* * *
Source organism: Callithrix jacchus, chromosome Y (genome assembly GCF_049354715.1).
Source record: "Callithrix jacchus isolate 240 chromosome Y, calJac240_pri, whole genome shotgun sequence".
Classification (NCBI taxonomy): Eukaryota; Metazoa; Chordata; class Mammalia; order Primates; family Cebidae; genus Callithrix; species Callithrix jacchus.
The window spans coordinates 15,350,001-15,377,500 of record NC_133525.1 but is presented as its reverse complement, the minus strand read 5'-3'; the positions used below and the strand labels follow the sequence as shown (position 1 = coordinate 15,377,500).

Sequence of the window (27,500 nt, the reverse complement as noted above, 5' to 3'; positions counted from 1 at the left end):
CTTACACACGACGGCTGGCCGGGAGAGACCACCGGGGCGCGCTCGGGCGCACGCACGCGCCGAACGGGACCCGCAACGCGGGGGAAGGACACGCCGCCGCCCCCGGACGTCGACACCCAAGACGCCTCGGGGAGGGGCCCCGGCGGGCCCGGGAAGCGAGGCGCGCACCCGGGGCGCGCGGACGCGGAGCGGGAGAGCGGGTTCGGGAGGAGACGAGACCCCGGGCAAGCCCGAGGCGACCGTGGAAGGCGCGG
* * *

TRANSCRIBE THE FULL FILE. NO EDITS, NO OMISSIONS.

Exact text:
Source organism: Callithrix jacchus, chromosome Y (genome assembly GCF_049354715.1).
Source record: "Callithrix jacchus isolate 240 chromosome Y, calJac240_pri, whole genome shotgun sequence".
Classification (NCBI taxonomy): Eukaryota; Metazoa; Chordata; class Mammalia; order Primates; family Cebidae; genus Callithrix; species Callithrix jacchus.
The window spans coordinates 15,350,001-15,377,500 of record NC_133525.1 but is presented as its reverse complement, the minus strand read 5'-3'; the positions used below and the strand labels follow the sequence as shown (position 1 = coordinate 15,377,500).

Sequence of the window (27,500 nt, the reverse complement as noted above, 5' to 3'; positions counted from 1 at the left end):
CTTACACACGACGGCTGGCCGGGAGAGACCACCGGGGCGCGCTCGGGCGCACGCACGCGCCGAACGGGACCCGCAACGCGGGGGAAGGACACGCCGCCGCCCCCGGACGTCGACACCCAAGACGCCTCGGGGAGGGGCCCCGGCGGGCCCGGGAAGCGAGGCGCGCACCCGGGGCGCGCGGACGCGGAGCGGGAGAGCGGGTTCGGGAGGAGACGAGACCCCGGGCAAGCCCGAGGCGACCGTGGAAGGCGCGG